ECG: Electrocardiogram; EF: Ejection Fraction; GLA: Giant Left Atrium; LA: Left Atrial/Atrium; LV: Left Ventricle/Ventricular; RA: Right Atrium; RV: Right Ventricle; TTE: Transthoracic Echocardiography
Giant left atrium (GLA) is a rare disease (reported incidence of 0.3%), generally occurs in the mitral valve disease, chronic atrial fibrillation, in patent ductus arteriosus and ventricular septal defect [1,2] and correlated symptoms as dyspnea and dysphagia are a specific .
The transthoracic echocardiography (TTE) is the most sensitive imaging technique to diagnose such a rare case, requiring an atrial anteroposterior diameter greater than 80 mm  measured in the parasternal long axis view.
An 82-year-old man with chronic atrial fibrillation was admitted to our department for progressive dyspnea, III NYHA class. Almost 10 years ago, he underwent replacing of mitral valve with a mechanical prosthesis CarboMedics size 31 (Sorin Group - Milan, Italy) due to severe mitral valve insufficiency and plastic of tricuspid valve due to moderate - severe insufficiency.
The post-operative TTE showed normal size and wall motion of the left ventricle (LV), mechanical mitral valve prosthesis without paraprosthetic regurgitation, ejection fraction (EF) of 55% and dilated left atrium (LA) with an anteroposterior diameter of 61 mm. The patient has had a follow-up every six month for the first year and then every year, in which echocardiographic assessments were stable.
At admission, he had normal hemodynamic parameters. The electrocardiogram (ECG) showed bradyarrhythmia for chronic atrial fibrillation with heart rate of 55 bpm.
Although the disabling dyspnea, TTE showed a normal LV segmental kinesis, but a surprising abnormal LA dilatation with a significant LV compression by the huge LA (Figure 1A and Figure 1B). The estimated LA volume was between 822.6 and 1035.1 ml with an anteroposterior diameter between 141.08 and 149.59 mm (Figure 1C and Figure 1D). Impossible to estimate correctly EF. Absence of pericardial effusion. Systolic pulmonary artery pressure was 40 mmHg. There was also right atrium (RA) dilatation (Figure 2).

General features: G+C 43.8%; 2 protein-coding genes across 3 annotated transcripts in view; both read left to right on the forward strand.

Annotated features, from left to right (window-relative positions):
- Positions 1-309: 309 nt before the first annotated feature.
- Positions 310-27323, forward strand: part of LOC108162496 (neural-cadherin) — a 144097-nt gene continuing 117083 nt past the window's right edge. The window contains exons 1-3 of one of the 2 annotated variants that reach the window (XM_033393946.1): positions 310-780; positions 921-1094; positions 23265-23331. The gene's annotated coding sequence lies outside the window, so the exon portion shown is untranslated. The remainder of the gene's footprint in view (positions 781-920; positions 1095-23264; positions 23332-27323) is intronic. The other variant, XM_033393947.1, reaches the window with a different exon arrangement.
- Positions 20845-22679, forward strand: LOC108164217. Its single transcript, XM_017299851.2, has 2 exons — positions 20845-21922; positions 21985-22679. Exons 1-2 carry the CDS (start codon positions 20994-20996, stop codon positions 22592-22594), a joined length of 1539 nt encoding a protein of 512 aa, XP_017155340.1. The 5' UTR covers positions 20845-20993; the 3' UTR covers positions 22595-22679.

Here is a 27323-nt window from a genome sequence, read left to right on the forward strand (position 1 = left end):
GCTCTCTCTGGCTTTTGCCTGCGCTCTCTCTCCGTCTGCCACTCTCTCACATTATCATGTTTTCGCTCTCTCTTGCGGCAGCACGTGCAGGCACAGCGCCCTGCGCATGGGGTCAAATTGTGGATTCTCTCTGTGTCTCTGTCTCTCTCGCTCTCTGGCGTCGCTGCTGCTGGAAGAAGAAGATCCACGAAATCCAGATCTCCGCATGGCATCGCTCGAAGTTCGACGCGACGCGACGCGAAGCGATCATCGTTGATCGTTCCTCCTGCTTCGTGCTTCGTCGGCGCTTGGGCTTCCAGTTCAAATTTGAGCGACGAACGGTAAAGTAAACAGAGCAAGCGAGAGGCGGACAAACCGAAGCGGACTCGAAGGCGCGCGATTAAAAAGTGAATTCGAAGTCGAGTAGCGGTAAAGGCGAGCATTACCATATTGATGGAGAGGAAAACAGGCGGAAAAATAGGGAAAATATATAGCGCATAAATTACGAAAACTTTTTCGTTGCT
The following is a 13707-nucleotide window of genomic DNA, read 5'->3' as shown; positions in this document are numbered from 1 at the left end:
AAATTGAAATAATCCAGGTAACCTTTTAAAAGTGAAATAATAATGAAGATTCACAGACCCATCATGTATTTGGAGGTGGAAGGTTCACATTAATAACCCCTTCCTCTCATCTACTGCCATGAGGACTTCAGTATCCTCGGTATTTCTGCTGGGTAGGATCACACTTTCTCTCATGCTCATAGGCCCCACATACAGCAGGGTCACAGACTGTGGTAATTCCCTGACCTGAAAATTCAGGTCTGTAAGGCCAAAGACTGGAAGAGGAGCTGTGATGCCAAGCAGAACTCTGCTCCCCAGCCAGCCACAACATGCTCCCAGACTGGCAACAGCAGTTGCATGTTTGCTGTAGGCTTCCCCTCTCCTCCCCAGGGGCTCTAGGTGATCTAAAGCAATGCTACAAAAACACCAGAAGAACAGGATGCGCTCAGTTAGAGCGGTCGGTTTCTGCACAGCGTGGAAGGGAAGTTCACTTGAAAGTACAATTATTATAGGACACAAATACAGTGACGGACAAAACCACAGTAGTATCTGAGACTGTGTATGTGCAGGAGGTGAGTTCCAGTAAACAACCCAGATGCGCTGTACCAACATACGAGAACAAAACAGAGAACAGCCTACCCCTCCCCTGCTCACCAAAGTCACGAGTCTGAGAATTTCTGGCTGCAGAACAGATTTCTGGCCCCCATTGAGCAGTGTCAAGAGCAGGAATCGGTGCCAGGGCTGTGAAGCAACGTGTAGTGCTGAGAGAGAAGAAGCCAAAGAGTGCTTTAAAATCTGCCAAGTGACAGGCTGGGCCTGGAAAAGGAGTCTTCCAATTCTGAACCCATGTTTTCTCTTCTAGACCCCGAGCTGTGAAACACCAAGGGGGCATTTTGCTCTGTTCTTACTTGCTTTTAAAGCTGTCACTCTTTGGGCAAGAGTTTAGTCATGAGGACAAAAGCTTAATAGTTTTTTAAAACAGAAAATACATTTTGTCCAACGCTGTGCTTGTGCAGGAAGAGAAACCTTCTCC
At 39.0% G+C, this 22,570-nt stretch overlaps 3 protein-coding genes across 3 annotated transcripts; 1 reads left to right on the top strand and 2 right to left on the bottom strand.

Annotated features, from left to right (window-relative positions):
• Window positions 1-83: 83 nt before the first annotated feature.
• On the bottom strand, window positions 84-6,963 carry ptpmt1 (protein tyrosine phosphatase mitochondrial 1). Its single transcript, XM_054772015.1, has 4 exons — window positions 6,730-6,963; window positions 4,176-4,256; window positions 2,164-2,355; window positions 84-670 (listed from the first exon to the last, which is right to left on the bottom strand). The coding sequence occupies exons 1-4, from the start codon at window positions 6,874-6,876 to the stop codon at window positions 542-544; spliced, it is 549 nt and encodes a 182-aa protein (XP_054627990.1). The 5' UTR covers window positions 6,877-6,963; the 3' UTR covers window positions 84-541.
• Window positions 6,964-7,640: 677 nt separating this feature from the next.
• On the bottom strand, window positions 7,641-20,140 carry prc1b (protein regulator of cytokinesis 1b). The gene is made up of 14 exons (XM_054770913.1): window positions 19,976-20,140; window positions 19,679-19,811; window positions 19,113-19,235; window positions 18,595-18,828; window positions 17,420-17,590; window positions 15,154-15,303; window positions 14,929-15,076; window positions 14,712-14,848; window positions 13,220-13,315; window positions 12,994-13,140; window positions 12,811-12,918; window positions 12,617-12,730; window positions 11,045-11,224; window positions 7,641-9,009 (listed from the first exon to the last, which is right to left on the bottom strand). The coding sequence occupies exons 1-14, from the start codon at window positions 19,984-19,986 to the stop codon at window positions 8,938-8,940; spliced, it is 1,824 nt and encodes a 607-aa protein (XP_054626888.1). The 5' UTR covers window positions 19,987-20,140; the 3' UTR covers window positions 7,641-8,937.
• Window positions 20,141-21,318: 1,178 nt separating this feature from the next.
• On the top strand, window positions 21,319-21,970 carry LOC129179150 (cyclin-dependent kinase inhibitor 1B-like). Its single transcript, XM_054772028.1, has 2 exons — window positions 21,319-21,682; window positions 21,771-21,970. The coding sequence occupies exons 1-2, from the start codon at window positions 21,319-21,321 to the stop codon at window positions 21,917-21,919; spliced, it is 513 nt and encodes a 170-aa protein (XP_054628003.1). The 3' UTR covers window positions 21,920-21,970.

Figure 1: A) Apical four-chamber view of the LV compressed by the huge LA and mechanical mitral valve prosthesis; B) Subcostal four-chamber view of the enormous LA; absence of pericardial effusion; C,D) Apical four-chamber view of the LA dimensions. View Figure 1
Figure 2: Apical four-chamber view: Highlights increased size of RA. View Figure 2
Literature suggests that LA dilatation occurs in response to pressure overload resulting from fibrosis and/or calcification of the LA, increased LA afterload, in the setting of mitral valve disease or LV dysfunction , but in our case LV dysfunction is a consequence of crushing by huge LA. The literature does not contain case report in this regard about the GLA that compresses the LV, nor a LA anteroposterior diameter > 130 mm .
Left atrial plication, among other surgical techniques to reduce LA dimensions, seems the most suitable, although some surgeons established that the mitral valve surgery alone will result in the reduction of left atrial size. Nevertheless, the rheumatic and irreversible process causes loss of tone by the elastic fibers of the tissue; Thus, the left atrial enlargement is beyond repair . Atrial fibrillation also may be a possible cause of atrial enlargement since experimental animal studies have documented that it induces electrical, contractile and structural remodeling .
The normal wall motion of the LV suggests that our patient is affected by an atypical dyspnea because it is not induced by LV diastolic dysfunction . First reported in literature, the enormous atrium of our patient (anteroposterior diameter between 141.08 and 149.59 mm) plays an important role in determining the ingravescent dyspnea: The GLA crushes the LV that involves incomplete and inadequate ventricular filling. The LV compression probably induces not only diastolic dysfunction but also systolic one, since it was difficult to estimate the effective FE just because the LV is crushed.